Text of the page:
Meet Cebu’s defiant governor

Kathy I. Navarro

This is AI generated summarization, which may have errors. For context, always refer to the full article.

Suspended governor who? She ran Ormoc city hall before becoming Cebu's 1st woman governor

Cebu Gov Gwendolyn Garcia. Photo from

(To those who have followed Gov Gwen Garcia’s political career, the defiance she is showing now — refusing to step down after the Department of the Interior and Local Government imposed on her “a patently illegal” suspension order — is not surprising. Since she was first elected governor in 2004, she has demonstrated a certain toughness in her politics and in running the capitol. Rappler is re-publishing this profile of Garcia, which first came out under the title “Super Gwen” in the print edition of Newsbreak on March 14, 2005. Tell us if she’s not for real, as her critics said then; or, as she indicated in the interview, under pressure to perform well as the first female governor of Cebu and her father’s successor.)

CEBU, Philippines – The first female governor of Cebu knows her stuff and shows it off.

Three months into her term as the governor of Cebu, Gwendolyn Pilar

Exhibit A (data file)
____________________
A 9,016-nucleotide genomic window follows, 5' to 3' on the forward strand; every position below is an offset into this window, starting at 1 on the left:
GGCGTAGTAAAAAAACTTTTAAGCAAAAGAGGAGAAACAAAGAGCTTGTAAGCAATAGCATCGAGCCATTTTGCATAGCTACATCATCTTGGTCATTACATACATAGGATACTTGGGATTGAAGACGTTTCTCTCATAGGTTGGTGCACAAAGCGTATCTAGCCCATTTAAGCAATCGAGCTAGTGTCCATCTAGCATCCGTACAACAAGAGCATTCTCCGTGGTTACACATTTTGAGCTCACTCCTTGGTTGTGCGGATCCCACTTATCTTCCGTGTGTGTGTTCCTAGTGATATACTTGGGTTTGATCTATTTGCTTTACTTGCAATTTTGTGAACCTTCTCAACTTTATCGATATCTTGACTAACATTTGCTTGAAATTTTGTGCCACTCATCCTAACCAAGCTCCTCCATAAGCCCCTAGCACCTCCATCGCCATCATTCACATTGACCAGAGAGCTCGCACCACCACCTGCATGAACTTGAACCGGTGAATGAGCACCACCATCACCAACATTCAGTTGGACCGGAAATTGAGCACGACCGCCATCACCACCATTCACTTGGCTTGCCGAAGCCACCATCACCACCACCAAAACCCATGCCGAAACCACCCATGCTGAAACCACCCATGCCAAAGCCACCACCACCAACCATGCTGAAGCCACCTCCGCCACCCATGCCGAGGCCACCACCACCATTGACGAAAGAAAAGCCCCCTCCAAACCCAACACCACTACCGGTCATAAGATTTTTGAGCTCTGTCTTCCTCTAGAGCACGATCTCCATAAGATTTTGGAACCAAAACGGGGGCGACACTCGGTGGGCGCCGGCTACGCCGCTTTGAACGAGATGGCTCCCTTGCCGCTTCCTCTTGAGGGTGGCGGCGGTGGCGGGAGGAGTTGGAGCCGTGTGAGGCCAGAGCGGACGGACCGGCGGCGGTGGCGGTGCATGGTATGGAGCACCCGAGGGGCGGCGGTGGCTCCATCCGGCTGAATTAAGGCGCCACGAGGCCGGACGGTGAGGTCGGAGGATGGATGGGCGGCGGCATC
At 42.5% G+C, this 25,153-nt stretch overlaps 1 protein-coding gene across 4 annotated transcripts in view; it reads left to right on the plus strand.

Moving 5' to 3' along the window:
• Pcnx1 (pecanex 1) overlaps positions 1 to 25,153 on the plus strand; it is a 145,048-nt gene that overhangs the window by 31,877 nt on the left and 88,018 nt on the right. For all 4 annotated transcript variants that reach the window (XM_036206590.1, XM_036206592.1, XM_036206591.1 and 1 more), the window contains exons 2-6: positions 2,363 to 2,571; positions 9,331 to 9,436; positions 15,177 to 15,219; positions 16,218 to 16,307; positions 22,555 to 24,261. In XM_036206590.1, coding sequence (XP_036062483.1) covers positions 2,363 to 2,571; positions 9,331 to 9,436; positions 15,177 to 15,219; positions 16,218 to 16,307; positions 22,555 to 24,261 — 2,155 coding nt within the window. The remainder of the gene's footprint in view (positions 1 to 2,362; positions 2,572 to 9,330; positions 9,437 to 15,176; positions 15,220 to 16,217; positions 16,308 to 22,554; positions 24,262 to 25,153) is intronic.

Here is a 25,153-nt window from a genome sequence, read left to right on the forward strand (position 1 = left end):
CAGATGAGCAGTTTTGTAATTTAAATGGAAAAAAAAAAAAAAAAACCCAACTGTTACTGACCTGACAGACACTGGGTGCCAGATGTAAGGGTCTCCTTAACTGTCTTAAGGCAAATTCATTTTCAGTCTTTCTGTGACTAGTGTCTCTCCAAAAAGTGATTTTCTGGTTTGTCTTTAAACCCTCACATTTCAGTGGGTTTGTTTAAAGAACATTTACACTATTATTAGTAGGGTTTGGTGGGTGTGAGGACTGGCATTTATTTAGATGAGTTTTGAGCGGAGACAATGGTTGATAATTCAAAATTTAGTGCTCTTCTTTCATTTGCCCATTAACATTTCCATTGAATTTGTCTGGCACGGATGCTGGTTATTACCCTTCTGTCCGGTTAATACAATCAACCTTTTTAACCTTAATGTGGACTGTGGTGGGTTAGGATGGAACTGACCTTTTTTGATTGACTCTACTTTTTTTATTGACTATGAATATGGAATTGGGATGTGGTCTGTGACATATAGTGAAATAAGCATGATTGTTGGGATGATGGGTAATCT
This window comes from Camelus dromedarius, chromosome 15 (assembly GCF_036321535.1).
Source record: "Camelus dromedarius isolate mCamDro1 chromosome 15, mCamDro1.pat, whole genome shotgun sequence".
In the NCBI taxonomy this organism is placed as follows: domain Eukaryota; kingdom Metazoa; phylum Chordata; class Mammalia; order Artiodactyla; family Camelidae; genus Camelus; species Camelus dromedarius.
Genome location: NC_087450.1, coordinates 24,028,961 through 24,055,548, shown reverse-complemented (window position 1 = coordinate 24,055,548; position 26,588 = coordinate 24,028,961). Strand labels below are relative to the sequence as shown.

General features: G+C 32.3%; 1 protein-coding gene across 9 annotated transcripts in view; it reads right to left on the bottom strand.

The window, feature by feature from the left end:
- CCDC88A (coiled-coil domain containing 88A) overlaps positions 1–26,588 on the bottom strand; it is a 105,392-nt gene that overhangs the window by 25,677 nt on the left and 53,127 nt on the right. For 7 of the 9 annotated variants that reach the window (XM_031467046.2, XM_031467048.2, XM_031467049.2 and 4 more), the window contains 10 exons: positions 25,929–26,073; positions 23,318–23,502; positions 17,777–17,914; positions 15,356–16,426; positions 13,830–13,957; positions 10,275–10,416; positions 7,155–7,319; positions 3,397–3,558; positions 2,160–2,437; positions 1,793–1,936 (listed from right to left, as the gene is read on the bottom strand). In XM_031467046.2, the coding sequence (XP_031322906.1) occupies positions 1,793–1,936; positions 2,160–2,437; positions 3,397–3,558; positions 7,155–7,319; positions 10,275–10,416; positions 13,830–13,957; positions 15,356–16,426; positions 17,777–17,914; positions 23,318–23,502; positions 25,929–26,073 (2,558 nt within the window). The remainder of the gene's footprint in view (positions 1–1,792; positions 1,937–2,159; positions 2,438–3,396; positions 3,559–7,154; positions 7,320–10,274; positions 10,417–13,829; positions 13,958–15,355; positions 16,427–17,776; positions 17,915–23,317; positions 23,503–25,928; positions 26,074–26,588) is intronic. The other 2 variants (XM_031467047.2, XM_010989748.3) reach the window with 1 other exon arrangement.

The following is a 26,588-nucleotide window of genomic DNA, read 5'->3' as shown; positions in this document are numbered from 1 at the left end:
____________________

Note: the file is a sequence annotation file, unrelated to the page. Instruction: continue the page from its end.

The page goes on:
Garcia, 49, caused a commotion in the capitol. The roof above her
office had been leaking, and she wanted the problem fixed quick. So, 
clad in jeans and high-heeled shoes, she climbed up the roof to inspect
 the holes. After photojournalists had documented the moment from all
 angles—she was later called “Catwoman” for this—the governor climbed 
down and went back to work.

She’s been the subject of great photo-ops and has made brave sound
bites since she assumed office last year so that many observers have
 likened her to President Arroyo, whom her family supported. She’s done
 surprise inspections of ongoing projects, and reprimanded erring
 contractors and department heads in front of the media. On her first
 day in office, she told capitol employees: “I don’t need your love, I
 need your professionalism.”

Critics say Gwen is not for real. Early in her term, Vice Mayor Ricardo Ramirez of Medellin town said, “She is one pretentious person who is more for show.” Obviously, Ramirez has revised his opinion, for he has since become friends with the governor.